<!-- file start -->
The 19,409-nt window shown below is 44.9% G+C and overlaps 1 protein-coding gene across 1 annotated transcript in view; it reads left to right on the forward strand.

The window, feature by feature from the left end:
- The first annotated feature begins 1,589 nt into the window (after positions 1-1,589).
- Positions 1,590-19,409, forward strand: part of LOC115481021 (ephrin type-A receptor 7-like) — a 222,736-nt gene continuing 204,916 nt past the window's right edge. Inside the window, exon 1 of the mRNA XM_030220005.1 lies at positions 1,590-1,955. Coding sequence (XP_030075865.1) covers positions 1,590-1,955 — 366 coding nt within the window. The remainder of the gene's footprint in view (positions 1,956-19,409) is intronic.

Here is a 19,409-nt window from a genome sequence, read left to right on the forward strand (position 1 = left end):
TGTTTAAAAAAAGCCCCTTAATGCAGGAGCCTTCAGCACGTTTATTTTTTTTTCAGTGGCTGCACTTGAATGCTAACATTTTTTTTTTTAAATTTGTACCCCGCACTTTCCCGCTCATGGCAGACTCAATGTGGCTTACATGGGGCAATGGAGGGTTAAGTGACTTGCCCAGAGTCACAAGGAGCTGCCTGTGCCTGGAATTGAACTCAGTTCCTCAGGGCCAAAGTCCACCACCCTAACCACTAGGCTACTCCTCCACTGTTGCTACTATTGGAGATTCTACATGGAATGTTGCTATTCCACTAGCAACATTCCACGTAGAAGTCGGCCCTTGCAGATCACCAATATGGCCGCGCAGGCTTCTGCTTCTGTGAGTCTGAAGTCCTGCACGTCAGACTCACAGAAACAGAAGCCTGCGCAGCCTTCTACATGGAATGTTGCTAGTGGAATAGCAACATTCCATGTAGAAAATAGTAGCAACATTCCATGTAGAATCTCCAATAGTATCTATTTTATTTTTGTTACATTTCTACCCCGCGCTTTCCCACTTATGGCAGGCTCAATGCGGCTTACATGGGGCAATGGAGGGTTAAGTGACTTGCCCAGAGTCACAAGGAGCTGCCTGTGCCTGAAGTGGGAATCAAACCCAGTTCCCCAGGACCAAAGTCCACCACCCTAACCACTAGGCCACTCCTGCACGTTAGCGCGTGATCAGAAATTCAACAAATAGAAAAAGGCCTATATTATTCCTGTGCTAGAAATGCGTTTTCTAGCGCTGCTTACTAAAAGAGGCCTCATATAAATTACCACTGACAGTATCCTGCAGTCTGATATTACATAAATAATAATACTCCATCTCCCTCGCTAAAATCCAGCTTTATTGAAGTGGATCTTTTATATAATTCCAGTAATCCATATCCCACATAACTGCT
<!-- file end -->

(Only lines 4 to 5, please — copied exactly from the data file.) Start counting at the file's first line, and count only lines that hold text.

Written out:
- Positions 1,590-19,409, forward strand: part of LOC115481021 (ephrin type-A receptor 7-like) — a 222,736-nt gene continuing 204,916 nt past the window's right edge. Inside the window, exon 1 of the mRNA XM_030220005.1 lies at positions 1,590-1,955. Coding sequence (XP_030075865.1) covers positions 1,590-1,955 — 366 coding nt within the window. The remainder of the gene's footprint in view (positions 1,956-19,409) is intronic.

Here is a 19,409-nt window from a genome sequence, read left to right on the forward strand (position 1 = left end):